To understand the craftsmen wheel wright, one must understand wheel construction in the 1800s
Two of the foremost wheel wrights were Lewis Downing of Abbot and Downing and Joseph Murphy. Lewis Downing was a superior craftsman trained by his father and his brother who were also wheel wrights and was famous for his Concord stagecoach. Joseph Murphy was a wheel wright born in Ireland but perfected his trade in St. Louis and was known throughout the west for his wagons with J. Murphy painted on them.
In the 1800s , most of the axles were made out of hickory with the eighteen inch deep wheel hub made out of Osage orange, a deep and wiry wood. The spokes and wheel rims were made out of a hardwood such as white oak and each spoke was made to flare out from the hub making the wheel look like a saucer.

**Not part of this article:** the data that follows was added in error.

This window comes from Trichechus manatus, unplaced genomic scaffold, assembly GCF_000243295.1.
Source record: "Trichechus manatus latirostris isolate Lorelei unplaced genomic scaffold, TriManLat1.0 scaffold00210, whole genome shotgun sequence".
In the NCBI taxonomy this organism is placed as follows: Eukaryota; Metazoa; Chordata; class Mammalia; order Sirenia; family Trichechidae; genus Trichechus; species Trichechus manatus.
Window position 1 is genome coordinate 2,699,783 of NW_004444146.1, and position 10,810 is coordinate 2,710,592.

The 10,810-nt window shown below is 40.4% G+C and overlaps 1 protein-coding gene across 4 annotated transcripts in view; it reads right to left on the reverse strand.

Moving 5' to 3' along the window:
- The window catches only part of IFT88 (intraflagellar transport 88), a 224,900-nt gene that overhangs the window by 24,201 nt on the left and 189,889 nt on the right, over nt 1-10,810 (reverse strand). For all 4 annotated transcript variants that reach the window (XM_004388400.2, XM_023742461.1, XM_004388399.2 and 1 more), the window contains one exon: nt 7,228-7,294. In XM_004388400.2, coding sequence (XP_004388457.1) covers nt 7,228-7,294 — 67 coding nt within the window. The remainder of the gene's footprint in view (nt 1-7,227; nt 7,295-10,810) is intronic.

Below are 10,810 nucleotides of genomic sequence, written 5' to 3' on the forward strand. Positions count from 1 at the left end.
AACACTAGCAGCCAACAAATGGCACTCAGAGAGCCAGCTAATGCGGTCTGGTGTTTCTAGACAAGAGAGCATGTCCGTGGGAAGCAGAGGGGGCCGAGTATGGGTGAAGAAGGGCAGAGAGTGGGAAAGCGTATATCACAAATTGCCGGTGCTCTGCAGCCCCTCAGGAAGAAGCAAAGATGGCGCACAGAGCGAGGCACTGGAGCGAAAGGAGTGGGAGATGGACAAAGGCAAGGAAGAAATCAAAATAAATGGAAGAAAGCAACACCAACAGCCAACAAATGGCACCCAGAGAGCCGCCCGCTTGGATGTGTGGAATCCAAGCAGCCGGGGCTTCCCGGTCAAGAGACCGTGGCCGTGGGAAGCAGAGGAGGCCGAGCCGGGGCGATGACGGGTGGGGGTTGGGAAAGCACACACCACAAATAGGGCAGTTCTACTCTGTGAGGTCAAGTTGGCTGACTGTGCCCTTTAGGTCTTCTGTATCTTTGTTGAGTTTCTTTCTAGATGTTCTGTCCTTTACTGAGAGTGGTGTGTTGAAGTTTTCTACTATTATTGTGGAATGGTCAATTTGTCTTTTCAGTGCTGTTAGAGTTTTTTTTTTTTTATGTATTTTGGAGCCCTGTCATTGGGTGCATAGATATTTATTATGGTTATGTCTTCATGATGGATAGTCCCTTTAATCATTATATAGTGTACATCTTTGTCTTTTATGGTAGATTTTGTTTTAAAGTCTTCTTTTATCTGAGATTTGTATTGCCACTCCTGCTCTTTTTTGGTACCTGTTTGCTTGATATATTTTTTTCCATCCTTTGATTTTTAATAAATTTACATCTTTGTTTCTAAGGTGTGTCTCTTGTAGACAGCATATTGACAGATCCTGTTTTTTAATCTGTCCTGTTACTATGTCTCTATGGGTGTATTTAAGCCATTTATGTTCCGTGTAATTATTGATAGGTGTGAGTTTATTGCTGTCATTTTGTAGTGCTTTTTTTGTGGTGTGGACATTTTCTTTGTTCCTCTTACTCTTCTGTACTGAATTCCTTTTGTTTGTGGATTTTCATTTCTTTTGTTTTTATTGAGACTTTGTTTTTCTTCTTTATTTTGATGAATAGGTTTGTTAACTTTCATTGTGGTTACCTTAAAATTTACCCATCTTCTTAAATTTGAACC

The tapered end of the axle fit into the hubs keeping the wheels parallel. The iron tire was six inches wide, at least an inch thick and was tightly secured over the wheel rims.
In the dry climate of the west, the wheel rims would shrink, loosening the iron tire. Extreme measures such as throwing the wheels in creek beds in hopes they would expand and driving wedges between the iron tire and the wheel rim were all tried in attempts to keep the wagons moving. The large freight trains would have their own wheel wright on the trail that would try to heat and reset the iron tires.
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